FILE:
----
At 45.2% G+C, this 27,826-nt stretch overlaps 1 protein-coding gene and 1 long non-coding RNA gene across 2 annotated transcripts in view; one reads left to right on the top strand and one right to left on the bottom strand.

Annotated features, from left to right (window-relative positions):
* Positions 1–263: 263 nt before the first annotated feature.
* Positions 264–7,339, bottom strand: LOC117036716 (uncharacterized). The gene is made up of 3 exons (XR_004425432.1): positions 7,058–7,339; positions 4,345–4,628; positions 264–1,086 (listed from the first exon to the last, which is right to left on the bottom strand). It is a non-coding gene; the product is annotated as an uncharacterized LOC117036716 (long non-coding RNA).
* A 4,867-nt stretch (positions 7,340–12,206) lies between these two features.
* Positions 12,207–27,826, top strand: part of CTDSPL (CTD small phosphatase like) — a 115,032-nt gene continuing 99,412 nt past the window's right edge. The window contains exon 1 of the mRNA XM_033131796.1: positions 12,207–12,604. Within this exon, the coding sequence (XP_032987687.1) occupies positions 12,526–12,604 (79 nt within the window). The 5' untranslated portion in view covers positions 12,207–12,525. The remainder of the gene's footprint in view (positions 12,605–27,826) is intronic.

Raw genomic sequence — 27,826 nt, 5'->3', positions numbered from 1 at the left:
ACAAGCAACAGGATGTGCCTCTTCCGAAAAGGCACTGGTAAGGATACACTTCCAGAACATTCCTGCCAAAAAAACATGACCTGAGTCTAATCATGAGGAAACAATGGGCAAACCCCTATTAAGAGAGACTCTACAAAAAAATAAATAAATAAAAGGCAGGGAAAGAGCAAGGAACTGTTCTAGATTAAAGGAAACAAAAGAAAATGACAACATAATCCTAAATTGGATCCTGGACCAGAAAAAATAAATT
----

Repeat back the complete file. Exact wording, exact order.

At 45.2% G+C, this 27,826-nt stretch overlaps 1 protein-coding gene and 1 long non-coding RNA gene across 2 annotated transcripts in view; one reads left to right on the top strand and one right to left on the bottom strand.

Annotated features, from left to right (window-relative positions):
* Positions 1–263: 263 nt before the first annotated feature.
* Positions 264–7,339, bottom strand: LOC117036716 (uncharacterized). The gene is made up of 3 exons (XR_004425432.1): positions 7,058–7,339; positions 4,345–4,628; positions 264–1,086 (listed from the first exon to the last, which is right to left on the bottom strand). It is a non-coding gene; the product is annotated as an uncharacterized LOC117036716 (long non-coding RNA).
* A 4,867-nt stretch (positions 7,340–12,206) lies between these two features.
* Positions 12,207–27,826, top strand: part of CTDSPL (CTD small phosphatase like) — a 115,032-nt gene continuing 99,412 nt past the window's right edge. The window contains exon 1 of the mRNA XM_033131796.1: positions 12,207–12,604. Within this exon, the coding sequence (XP_032987687.1) occupies positions 12,526–12,604 (79 nt within the window). The 5' untranslated portion in view covers positions 12,207–12,525. The remainder of the gene's footprint in view (positions 12,605–27,826) is intronic.

Raw genomic sequence — 27,826 nt, 5'->3', positions numbered from 1 at the left:
ACAAGCAACAGGATGTGCCTCTTCCGAAAAGGCACTGGTAAGGATACACTTCCAGAACATTCCTGCCAAAAAAACATGACCTGAGTCTAATCATGAGGAAACAATGGGCAAACCCCTATTAAGAGAGACTCTACAAAAAAATAAATAAATAAAAGGCAGGGAAAGAGCAAGGAACTGTTCTAGATTAAAGGAAACAAAAGAAAATGACAACATAATCCTAAATTGGATCCTGGACCAGAAAAAATAAATT